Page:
ATLANTA—When it comes to identifying reliable biomarkers that can predict worsening illness or help point to proper treatment, it’s hard to imagine a more vexing disease than systemic lupus erythematosus (SLE), said Jill P. Buyon, MD, director of the Lupus Center at New York University Langone Medical Center, in the 2019 ACR/ARP Annual Meeting session Emerging Biomarkers: Precision Medicine in Lupus.
The diversity of people who get the disease and how the disease presents itself are huge challenges for science to wrap its arms around.
“To make that even more challenging for you, we’ve just added a third major set of criteria, the ACR/EULAR criteria,” said Dr. Buyon.
To drive home the point, she offered this statistic: Taking all possible combinations of classification criteria into account results in 333 types of lupus patients, each with a different phenotypic subset, she said.
The Search for Biomarkers
But the search for biomarkers—a slate that already includes anti-double stranded DNA antibodies, serum complement levels and anti-Ro and anti-La antibodies—continues. And Dr. Buyon is optimistic about what the future holds. It is, she said, “amazing how we are harnessing technology to understand lupus and develop biomarkers.”
“The landscape has really changed,” she said. “And that is the landscape that allows us to do immune profiling or immune cell
profiling—and these represent huge technological advances in multidimensional analysis of immune cells to allow deeper understanding of disease pathogenesis and heterogeneity and the discovery of novel biomarkers.”
Cell-bound complement activation products (CB-CAPs), she said, are perhaps more reliable biomarkers for tracking lupus than soluble complement proteins C3 and C4. Although soluble complement activation products are subjected to hydrolysis in circulation or tissue fluids, CB-CAPs attach covalently to circulating cells and can remain on their surfaces for the lifespans of the cells, Dr. Buyon said.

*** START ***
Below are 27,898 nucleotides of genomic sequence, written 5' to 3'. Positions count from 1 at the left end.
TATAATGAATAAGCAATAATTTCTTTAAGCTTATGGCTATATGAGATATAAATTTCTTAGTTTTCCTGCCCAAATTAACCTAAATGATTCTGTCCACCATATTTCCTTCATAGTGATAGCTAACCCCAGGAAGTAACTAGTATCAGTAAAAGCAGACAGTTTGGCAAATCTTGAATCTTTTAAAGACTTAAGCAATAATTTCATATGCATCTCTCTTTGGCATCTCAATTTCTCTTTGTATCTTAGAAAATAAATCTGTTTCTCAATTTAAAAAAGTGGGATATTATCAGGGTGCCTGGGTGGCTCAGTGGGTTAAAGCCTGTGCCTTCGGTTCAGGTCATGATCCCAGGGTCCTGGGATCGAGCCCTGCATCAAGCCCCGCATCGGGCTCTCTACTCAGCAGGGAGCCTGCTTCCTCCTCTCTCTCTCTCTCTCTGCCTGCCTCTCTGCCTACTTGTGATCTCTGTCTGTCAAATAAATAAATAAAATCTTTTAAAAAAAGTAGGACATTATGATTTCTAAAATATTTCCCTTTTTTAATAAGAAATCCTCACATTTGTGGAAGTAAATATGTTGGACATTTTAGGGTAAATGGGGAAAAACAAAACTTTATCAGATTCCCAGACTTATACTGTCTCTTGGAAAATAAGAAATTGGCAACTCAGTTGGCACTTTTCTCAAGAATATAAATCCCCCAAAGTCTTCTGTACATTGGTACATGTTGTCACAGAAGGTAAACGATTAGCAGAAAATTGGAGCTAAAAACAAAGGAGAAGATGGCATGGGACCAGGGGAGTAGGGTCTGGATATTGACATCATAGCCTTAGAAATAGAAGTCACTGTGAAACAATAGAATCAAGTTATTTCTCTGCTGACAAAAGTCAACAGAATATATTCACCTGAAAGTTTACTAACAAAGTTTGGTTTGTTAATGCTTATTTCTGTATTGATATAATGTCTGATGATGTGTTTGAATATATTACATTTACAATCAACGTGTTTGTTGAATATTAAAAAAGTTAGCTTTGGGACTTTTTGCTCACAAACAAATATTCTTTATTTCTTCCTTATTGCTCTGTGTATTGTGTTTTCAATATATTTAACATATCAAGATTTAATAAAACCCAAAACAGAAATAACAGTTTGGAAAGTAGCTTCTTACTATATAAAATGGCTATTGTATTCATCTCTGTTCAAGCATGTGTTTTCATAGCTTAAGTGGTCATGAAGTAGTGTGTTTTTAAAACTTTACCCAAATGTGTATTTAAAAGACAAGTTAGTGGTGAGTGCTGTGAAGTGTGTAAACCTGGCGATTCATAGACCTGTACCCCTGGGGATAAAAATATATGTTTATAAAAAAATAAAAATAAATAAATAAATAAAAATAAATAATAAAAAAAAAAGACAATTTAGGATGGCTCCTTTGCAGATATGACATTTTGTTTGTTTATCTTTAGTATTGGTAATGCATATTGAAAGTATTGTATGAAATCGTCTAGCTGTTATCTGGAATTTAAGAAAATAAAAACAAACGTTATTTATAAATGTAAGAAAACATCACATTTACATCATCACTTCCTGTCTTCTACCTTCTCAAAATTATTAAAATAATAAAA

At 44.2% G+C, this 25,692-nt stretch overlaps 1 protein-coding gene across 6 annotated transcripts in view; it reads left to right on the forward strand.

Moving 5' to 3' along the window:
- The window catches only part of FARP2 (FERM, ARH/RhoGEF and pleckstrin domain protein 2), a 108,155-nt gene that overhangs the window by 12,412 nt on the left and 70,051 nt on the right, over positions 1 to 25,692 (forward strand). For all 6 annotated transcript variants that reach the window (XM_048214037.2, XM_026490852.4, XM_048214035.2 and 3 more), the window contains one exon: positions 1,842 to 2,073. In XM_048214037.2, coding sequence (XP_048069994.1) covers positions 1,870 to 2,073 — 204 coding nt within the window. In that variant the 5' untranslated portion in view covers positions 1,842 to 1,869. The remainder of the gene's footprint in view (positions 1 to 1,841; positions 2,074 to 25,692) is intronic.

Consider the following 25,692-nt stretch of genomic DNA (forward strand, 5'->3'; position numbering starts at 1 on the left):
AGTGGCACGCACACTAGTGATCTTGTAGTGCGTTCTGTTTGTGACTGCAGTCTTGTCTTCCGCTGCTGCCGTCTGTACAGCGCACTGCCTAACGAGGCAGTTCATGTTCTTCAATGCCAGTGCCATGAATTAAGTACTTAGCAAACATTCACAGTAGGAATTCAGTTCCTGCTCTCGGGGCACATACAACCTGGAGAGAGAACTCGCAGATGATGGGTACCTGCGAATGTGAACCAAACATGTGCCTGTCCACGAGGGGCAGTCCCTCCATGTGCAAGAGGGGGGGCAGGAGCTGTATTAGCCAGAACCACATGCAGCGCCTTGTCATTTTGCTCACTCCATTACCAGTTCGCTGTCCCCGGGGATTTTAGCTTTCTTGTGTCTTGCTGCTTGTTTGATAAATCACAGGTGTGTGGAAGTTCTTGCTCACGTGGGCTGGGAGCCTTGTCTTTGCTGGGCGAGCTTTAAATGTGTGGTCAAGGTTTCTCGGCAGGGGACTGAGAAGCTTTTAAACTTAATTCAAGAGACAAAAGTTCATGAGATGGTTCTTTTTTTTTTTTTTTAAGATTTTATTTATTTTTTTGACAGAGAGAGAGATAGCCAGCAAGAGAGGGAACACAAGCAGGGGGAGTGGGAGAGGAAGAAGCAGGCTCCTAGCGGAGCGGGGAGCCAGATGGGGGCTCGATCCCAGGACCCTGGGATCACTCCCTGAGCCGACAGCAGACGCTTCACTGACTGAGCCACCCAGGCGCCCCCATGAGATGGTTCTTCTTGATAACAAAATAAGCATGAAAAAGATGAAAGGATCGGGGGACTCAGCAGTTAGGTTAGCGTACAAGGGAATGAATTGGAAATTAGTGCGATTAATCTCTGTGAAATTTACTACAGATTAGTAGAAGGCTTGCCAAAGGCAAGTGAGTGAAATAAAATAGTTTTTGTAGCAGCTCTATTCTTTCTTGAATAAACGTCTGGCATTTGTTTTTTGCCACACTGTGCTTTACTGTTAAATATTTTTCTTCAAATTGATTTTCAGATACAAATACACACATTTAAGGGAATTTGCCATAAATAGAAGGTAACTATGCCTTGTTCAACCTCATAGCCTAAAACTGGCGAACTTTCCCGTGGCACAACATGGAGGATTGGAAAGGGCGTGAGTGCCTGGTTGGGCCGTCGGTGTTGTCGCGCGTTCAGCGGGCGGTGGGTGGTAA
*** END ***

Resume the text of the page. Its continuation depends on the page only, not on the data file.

Research has found that CB-CAPs are associated with active SLE, with prospective validation and confirmation of this relationship still needed, she said.1 And it is the only biomarker that can simply be ordered, Dr. Buyon said.
In a study of patients with active lupus, an SLE Disease Activity Index (SLEDAI) score and high levels of CB-CAPs, two types of CB-CAPs—EC4d and EC3d—had independent and additive values in tracking disease.2
Dr. Buyon described a state of both excitement and confusion when it comes to the potential value of interferon-α (IFNα) as a biomarker. Elevated levels of IFN in SLE patients who are in remission have been found to predict flares. But in trials of rontalizumab, no difference was found in disease activity scores between those with high and low IFNα levels.3
“I still feel there is a lot of confusion as to who is the appropriate patient to be on this drug,” Dr. Buyon said.
Recent findings on anifrolumab also presented a complicated picture. Overall, the treatment arm outperformed placebo, with identical efficacy in patients with high IFN and low IFN. But the high-IFN group saw a much lower placebo effect, leading to a demonstration of efficacy, Dr. Buyon said.4